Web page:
But that isn’t (as Iris often says) what I wanted to blob about. Last night I arrived in Little Rock just as the Bulls and Celtics were thrashing each other in the NBA eliminations. Like most sports, I find that the playoffs are usually more interesting than the regular season, and almost always more fun than the Championship game series (this year’s Superbowl a very rare exception.) In some ways, more is on the line, just to GET to the Championships, and that’s why the early days of January seem, for me, to be the most fun NFL games of all. So I ended up at a famous old eaterie downtown (Little Rock is a small easily navigated place) called Doe’s Eat Place. I remember the early days of the Clinton era, this place was already decades old and famous for big steaks, reasonably priced cocktails, and tamales.
Hey, two outta three ain’t bad. The steaks are all meant to be shared (2.5 pound minimum) but I forgot to invoke the time-tested ski lift protocol for someone on their own.. where you start up the lift line and yell “Single!” in an effort to find another solo-ist to sit with. So I was stuck with a gorgeous T bone, a Jack Daniels and soda, and an old non-flat screen (bulbous screen?) TV over the bar with the basketball game unfolding.
I wouldn’t have mentioned any of this except for the fact that only yesterday morning I saw an news piece “Studies Confirm that Red Meat Eaters Live Shorter Lives.” Heck. Couldn’t you print that story tomorrow? True, I could have just gone to the grocers and bought a nice Apple, and a small yogurt, gone to the hotel and watched the game. But for twenty years I have heard about Doe’s and if you wait only to go to places like this when you are with a small convention of Milliners or Accountants – excellent sharers, all, you’ll never get around to knowing what all the hubbub is about. So, you just go, try and order wisely (no dessert!) and take mental notes. The steak was perfectly grilled on what must be the former U S Steel Furnace: crisp and blackened on the outside, and pink on the inside, and accompanied by a deliciously odd dual potato fest of side dishes (Fries [excellent] and roasted New Potatoes drenched in a swimming pool of buttah [also excellent.] ) The place was mostly cleared out by 8:30 save for a few hard-core diners, you know, the kind who bring their own high-tensile steel steak knives with them. The ones whose handles have been worn down by years of delicious dining, like the brassed off corners of an old black-body Nikon. And to be sure, I only thought about the news article a couple of times as I chomped on that steak. It was a kind of self-regulated back-and-forth since I had only myself to converse with – did the study really include all the data? Hey, look at a big steak and tell me that it’s good for you (I still think it can be.) I ended up coming down on the side of “at least I don’t eat like this every day of the week.” It was as if Doe’s were the inspiration for Arthur’s Tavern in Hoboken & Morris Plains, NJ, temples built on the foundation of the caveman ‘hunter’ (as opposed to the ‘gatherer’ which would be something like the Smoothie shop at WholeFoods) for whom a fresh steak combined with fire was the ultimate in survival food. The steak was great, watching the waitstaff refill the Heinz bottles with a huge pitcher of ketchup under the baskeball game at the bar was comforting. It was as if this little interlude was meant to take place no matter what the medical researchers had found in their studies. And because the game went into countless overtimes (well, I lost count) I was able to get back to the motel, the airport Holiday Inn Express, in time to see the last 15 minutes of a pretty good basketball game. I don’t know how many great steak houses there are in the area, but as I started to unpack, with the feeling of completion only a great steak dinner can provide, I thought “I may be a provincial kind of guy, but I can’t believe there is a better steak in all of Pulaski County.” And while I’m neither a gourmet chef, nor a food writer, nor even a bus boy at a “sit down” Dairy Queen, I did stay in a Holiday Inn Express last night. We’re just sayin’…. David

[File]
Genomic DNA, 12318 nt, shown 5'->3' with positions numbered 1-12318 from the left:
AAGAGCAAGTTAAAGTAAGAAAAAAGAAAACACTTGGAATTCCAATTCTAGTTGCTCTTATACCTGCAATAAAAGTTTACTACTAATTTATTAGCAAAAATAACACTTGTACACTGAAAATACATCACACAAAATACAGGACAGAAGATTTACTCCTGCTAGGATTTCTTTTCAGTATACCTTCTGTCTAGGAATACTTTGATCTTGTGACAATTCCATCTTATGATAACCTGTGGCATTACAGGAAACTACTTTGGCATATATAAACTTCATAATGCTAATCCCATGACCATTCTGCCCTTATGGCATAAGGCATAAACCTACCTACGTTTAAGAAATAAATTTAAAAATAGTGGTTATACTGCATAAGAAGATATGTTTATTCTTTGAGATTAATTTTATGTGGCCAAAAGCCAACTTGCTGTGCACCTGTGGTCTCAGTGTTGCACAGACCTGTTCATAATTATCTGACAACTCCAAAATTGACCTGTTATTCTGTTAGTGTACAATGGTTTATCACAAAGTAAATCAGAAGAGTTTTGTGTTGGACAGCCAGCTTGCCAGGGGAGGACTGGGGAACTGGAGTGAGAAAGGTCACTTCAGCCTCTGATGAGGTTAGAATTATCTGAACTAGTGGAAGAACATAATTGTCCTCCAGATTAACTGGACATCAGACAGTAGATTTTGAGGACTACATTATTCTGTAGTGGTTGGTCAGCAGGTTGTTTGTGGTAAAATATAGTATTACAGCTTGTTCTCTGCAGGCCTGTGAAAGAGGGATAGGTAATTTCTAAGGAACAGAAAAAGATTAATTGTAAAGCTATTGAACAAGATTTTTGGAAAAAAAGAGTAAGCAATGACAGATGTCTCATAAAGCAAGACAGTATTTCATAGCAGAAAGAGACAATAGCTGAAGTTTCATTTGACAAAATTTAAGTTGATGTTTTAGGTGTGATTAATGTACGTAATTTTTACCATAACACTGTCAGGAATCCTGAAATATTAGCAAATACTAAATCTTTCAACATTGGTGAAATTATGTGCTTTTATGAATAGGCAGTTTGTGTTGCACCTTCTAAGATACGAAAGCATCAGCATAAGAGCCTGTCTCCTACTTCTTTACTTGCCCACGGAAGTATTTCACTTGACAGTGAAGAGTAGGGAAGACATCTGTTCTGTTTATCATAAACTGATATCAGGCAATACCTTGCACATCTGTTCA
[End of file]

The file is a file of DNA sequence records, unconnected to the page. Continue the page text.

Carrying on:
(as always, click an image to see full size)